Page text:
Syrian Children ‘Brutalized’ by Assad Regime in Attacks on Schools, Homes

Russian intervention likely to exacerbate humanitarian crisis

A Jordanian soldier carries Syrian refugee children in the Roqban reception area, near the northeastern Jordanian border with Syria, and Iraq, near the town of Ruwaished / AP
• October 8, 2015 5:45 pm


Children have become one of the main victims of the Syrian civil war and will be increasingly vulnerable as Russia increases its involvement in the conflict, humanitarian groups told a congressional committee on Thursday.

Representatives for the aid groups said the four-year Syrian war had engendered the worst refugee crisis since the end of World War II, with children being forced to leave their schools and homes. Four million children are internally displaced in Syria while more than 2 million have fled to the neighboring countries of Lebanon, Turkey, Jordan, Egypt, and Iraq.

Assaults led by the Syrian regime of Bashar al-Assad—backed by Russia, Iran, and the terrorist group Hezbollah—against opposition-held areas have killed more than 11,000 children throughout the war, they said. More than 250,000 people overall have died in the conflict.

David Ray, vice president of advocacy for the group CARE USA, said he had seen estimates that as many as 95 percent of the deaths were caused by the Assad regime and its use of shrapnel-filled barrel bombs.

"Syria is ground zero for a global proxy war where the primary casualties are innocent civilians," said Mark Smith, senior director at World Vision U.S., at the hearing held by the House Foreign Affairs Subcommittee on the Middle East and North Africa.

Hundreds of thousands of children have been forced to flee and forgo their education after their schools were targeted or coopted by armed groups. Bernice Romero, senior director at Save the Children, said her group had documented 51 incidents of attacks on or military use of schools in the Aleppo, Idlib, and Hama regions—all opposition-held areas that have been targeted by Assad. Those attacks included 32 airstrikes and shootings and threats against teachers and students.

During one attack in April at a Save the Children partner school in Aleppo, 700 children were evacuated when the regime dropped a barrel bomb. Five children were killed at another Syrian school in March when two missiles struck the facility.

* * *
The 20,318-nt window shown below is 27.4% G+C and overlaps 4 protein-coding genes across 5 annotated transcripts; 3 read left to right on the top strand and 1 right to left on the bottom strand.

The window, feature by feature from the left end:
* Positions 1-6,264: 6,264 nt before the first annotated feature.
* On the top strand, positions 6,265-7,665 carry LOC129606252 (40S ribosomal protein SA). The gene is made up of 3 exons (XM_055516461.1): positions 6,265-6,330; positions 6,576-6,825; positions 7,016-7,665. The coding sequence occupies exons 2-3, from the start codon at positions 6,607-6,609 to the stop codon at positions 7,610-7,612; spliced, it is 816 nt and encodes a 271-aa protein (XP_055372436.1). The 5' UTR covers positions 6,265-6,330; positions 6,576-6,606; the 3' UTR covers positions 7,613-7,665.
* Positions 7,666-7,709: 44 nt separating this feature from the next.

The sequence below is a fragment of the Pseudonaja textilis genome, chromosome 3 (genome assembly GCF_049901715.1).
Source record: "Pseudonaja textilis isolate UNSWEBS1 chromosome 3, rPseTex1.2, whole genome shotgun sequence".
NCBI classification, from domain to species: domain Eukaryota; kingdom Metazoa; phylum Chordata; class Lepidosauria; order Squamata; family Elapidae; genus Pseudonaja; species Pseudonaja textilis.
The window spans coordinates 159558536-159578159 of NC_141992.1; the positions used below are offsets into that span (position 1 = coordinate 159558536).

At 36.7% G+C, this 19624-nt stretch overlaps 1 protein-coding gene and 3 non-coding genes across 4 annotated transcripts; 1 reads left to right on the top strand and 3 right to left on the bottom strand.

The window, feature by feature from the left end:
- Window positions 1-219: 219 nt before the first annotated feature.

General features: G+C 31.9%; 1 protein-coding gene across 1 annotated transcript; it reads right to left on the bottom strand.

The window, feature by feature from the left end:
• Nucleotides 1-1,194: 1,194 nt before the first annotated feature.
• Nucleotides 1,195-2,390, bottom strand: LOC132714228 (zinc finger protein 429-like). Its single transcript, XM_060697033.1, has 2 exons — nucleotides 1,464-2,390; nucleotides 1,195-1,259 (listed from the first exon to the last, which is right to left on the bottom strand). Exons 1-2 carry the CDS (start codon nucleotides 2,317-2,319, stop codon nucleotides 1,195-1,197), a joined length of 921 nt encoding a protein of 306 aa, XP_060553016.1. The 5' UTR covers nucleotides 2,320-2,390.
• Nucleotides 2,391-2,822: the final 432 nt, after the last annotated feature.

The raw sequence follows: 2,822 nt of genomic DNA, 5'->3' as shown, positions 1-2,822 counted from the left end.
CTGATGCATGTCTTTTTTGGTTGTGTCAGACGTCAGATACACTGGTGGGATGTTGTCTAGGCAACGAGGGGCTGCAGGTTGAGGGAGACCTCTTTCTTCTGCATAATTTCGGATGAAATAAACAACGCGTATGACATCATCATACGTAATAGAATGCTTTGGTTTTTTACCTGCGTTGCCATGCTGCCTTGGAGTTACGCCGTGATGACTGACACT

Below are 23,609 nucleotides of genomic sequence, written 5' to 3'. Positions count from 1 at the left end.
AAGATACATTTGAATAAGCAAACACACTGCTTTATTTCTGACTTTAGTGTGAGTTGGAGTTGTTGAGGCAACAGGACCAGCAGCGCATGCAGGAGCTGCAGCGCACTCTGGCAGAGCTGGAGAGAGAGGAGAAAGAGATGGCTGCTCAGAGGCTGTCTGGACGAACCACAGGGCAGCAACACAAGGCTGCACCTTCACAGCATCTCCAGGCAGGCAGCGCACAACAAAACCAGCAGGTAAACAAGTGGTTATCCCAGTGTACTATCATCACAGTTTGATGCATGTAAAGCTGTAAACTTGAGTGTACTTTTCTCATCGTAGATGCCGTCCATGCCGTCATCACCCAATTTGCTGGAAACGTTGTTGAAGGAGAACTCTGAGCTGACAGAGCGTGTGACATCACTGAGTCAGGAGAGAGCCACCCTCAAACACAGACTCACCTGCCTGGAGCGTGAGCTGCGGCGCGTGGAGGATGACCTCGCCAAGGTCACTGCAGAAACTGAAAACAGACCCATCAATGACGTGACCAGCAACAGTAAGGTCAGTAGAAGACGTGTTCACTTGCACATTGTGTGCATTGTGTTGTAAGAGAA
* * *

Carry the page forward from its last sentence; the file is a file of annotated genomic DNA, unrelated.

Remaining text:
Additionally, "More than 1,000 schools inside Syria have been used as temporary bases, military staging grounds or detention or torture centers," Romero said in her testimony.

Among those children who have fled Syria, more than half have no access to schooling, Smith said. Many have to work multiple jobs to support their families, and young girls often marry early, under financial pressure.

Nasreet, a Syrian mother who escaped to Jordan with her three sons in 2013, recently told CARE that she sought refuge after a piece of shrapnel injured her 6-year-old son, Ray said. "What choice did I have but to leave?" she said, according to Ray’s testimony. Her other sons, 9 and 13, are now out of school so they can earn money.

Russia’s recent intervention in the Syrian war in support of Assad, including missile strikes by Russian planes and ships, will likely exacerbate the humanitarian crisis for children and families, the aid workers said. While the Kremlin says it is attacking terrorist groups such as the Islamic State and the Nusra Front that have also been targeted by the United States, U.S. officials say most of the attacks have been directed against rebel groups that include U.S.-backed fighters.

"We are already seeing concerning reports of increased numbers of civilian casualties in the areas impacted by the Russian strikes from civil society groups like the White Helmets, the Syrian Civil Defense," said Michael Bowers, vice president of Mercy Corps. "If this intensity of strikes continues, we will prepare for the possibilities of significant redistribution of internally displaced persons."

All of the humanitarian officials urged the Obama administration and international community to focus more on the protection of civilians in their efforts to address the Syrian crisis. However, President Obama has long resisted calls to establish no-fly zones in northern Syria that could host refugees and training centers for U.S.-backed rebels. The presence of Russian warplanes in the region—which Turkey has accused of violating its airspace—now makes the creation of such zones more difficult and raises the risk of conflict between the major powers.

Rep. Ed Royce (R., Calif.), chairman of the House Foreign Affairs Committee, assailed Obama in a statement on Thursday for failing to develop a strategy to address the humanitarian crisis in Syria. The president said during a press conference last week that his critics have only offered "half-baked ideas" and "mumbo jumbo" to stem the violence.

"Putin has taken more action in two weeks in Syria than Obama has in two years," Royce said.

"Our defense secretary is criticizing the Russian strategy, but where is ours?" he added. "The American people, Congress, and our allies are waiting. Brutalized Syrians are waiting."

Published under: Syria